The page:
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Chandrayaan-2 : NASA's the fate decider
#1
Hello guys,

So as y'all know I'd urged a lot for this section to come into play, and finally our request has been accepted. Thanks to @deanhills for creating this section. Special thanks to @Manal, @tryp4vps, @LightDestory and all others who supported this idea. So now it's my duty to keep this section going. So let's get started with the first official post in this section.

NOTE: This is a respite for me, Fein tomorrow's Chemistry exam. Took exactly 20 minutes to compose this, but feeling much better now.

As y'all might be aware of Chandrayaan-2 mission by ISRO (Indian Space Research Organization), it's the first in the world to get it landed on the south pole of the Moon. And it was 95% successful.

The mission consisted of the lander Vikram and the rover Pragyan. The mission had a 14-day lifetime as it is largely powered by solar energy and one lunar day is equal to 14 Earth days. After these 14-days there will be a damn cold single night, but enough to freeze vital parts of the lander and Robert, making them non-functional. However, this fact in turn is now sealing the fate of ISRO.

The lander was supposed to be landing in the South Pole of the Moon on 7th September, 2019 between 1:30AM IST and 2:00AM IST. Everything was going right until a 2-km distance above the Moon, when the lander stopped contacting with the communicator which sends signals to the Earth.

The mission had been assumed to be a failure but, the Chandrayaan-2's orbiter revived our hopes the next morning. It showed that even after losing contact with the Earth data center, the lander did a successful hard-landing on the Moon and is now in a tilted position. What happened was that at the point if losing contact, the lander did a somersault and owing to phenomena like charged dust thrust and such others, managed to land on the Moon.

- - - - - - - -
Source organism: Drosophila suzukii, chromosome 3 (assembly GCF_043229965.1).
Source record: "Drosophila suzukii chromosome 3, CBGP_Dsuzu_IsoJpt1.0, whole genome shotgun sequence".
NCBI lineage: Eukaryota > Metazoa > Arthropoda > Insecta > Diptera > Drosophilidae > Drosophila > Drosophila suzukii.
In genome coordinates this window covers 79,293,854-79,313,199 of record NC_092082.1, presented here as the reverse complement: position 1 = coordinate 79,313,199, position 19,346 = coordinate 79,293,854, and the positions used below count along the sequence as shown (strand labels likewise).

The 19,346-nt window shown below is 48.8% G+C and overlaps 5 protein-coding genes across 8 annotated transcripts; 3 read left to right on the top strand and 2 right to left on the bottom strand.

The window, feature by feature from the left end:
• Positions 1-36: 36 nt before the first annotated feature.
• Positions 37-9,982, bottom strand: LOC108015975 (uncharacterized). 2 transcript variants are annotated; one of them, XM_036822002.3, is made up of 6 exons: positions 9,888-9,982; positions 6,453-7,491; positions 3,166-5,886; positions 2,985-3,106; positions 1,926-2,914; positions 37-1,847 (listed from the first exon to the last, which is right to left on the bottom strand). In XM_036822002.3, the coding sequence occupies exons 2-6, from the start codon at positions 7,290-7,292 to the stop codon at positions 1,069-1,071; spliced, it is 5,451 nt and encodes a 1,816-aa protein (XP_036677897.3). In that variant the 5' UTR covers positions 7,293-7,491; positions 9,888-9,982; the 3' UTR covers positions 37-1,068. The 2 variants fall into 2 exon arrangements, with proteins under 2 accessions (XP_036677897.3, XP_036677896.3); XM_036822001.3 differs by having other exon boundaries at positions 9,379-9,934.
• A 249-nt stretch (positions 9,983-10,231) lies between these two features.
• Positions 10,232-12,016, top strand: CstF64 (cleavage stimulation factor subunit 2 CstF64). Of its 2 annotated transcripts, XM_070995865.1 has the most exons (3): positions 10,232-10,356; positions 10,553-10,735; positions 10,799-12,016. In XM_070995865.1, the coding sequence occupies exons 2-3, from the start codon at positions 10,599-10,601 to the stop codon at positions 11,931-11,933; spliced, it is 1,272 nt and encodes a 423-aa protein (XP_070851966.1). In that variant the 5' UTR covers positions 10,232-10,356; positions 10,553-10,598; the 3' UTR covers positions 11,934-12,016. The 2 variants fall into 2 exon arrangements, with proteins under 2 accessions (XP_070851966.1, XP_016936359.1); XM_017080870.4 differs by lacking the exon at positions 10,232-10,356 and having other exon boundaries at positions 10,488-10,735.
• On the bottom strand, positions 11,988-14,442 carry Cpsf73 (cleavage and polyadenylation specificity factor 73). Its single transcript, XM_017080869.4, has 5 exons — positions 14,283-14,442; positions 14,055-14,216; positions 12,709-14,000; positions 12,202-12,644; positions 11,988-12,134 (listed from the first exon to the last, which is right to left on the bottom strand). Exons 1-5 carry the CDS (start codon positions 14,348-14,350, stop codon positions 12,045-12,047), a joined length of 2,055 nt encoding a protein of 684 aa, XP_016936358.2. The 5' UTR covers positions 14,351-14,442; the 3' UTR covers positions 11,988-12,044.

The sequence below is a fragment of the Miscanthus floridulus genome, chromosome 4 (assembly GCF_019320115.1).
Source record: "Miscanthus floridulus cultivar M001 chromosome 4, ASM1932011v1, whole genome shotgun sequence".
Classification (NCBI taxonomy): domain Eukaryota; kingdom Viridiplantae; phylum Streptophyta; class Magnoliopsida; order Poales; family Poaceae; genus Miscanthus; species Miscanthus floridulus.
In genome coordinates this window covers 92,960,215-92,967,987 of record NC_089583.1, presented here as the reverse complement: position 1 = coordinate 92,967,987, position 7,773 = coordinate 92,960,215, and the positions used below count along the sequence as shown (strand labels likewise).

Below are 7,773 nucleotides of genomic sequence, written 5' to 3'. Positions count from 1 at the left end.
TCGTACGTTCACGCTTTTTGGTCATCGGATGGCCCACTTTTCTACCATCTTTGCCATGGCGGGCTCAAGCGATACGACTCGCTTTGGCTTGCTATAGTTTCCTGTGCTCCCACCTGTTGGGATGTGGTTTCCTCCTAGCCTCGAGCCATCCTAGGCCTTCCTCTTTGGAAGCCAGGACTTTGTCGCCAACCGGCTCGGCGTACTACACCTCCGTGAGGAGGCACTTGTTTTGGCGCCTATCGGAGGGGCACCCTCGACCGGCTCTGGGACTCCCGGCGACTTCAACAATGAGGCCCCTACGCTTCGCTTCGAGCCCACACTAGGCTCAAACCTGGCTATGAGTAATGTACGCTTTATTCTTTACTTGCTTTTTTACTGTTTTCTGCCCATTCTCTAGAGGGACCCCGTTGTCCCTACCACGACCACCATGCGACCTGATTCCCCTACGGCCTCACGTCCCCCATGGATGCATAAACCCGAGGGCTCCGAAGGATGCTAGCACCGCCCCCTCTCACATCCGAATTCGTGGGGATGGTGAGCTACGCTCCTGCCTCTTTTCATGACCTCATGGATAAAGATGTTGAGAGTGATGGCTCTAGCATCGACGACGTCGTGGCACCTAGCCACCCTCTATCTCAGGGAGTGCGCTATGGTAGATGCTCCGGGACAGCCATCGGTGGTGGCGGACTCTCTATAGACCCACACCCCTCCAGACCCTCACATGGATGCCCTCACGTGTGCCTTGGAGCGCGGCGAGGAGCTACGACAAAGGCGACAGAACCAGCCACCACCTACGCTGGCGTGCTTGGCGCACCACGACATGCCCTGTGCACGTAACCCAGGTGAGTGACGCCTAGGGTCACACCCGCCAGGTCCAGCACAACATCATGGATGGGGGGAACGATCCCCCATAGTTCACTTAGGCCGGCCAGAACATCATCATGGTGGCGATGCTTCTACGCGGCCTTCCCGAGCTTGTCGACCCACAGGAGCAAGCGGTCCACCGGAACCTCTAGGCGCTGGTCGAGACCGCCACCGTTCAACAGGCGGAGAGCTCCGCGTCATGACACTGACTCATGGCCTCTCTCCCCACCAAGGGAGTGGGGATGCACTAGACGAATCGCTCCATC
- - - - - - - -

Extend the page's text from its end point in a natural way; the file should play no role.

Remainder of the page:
However, the rover, Pragyan never hatched out of his shell and that's the cause of most desperation. Efforts are being put in full-swing to re-establish communication but we've not been successful so far. Unfortunately, we've only 4-5 days left to do whatever was intended, since the lunar day should end by September 20-21.

NASA has been very cooperative in this field. They've extended their support to ISRO and are now helping in the reestablishment of the communication. Today NASA's lunar orbiter will fly over that point Vikram landed, and will try to take exact photographs of it and also try to communicate with it. Let's hope for the best guys!

There's one thing that ISRO can surely do - to take the Chandrayaan-2's orbiter closer to the Moon. This is because if the solar panels are damaged, the lander may send weak signals, which may be picked if the lander is close to the lunar surface. But this involves a high amount of risk too, as if the lander gets pulled by the gravity of the Moon and crashes the mission is doomed forever. It'll definitely be tried perhaps if the NASA's lunar orbiter is not able to do anything, as the last hope if ISRO.

Guys ISRO needs your prayers and well-wishes so that all the efforts of the scientists may not be in vain. Extend your support by praying for the success of the mission and comment your views on the topic here.

Eagerly waiting for what you're thinking about this mission.

Regards,
Sayan Bhattacharyya,

Heartiest thanks to Post4VPS and Virmach for my wonderful VPS 9!
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#2
I was really excited to read about the whole Chandryaan 2 thingy India was upto, It was a great attempt, and though they didn't quite succeed, they almost made it this time!
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#3
Hello guys!

Hope y'all are in good health. This time things didn't work out the way it was expected and it doesn't always happen you know. A couple of days ago, NASA's lunar orbiter did fly over the place Vikram had landed but unfortunately, due to disappearing sunlight the photos were not only blurred, but also shadows of moon's craters didn't enable deciphering of Vikram's location.

So tomorrow's the date - when the Chandrayaan-2 mission's gonna meet it's ultimate fate. Tomorrow the lunar night starts. At the south pole of the Moon, during lunar night, temperatures fall down even to -240 degree Celsius, during which it's predicted that all the working parts of Vikram and Pragyan will freeze, and it'll meet the ultimate fate. It'll be thrown out if function forever.

That's all friends, all Indians are beside ISRO supporting them and cheering them for their next mission. RIP Vikram and Pragyan!

Regards,
Sayan Bhattacharyya,

Heartiest thanks to Post4VPS and Virmach for my wonderful VPS 9!
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#4
We didn't fail fully at all. Mission experts have said that they already succeeded 95% of the mission's objective which is putting Orbiter in Moon's orbit which can be used to conduct studies. But anyway, good job, ISRO.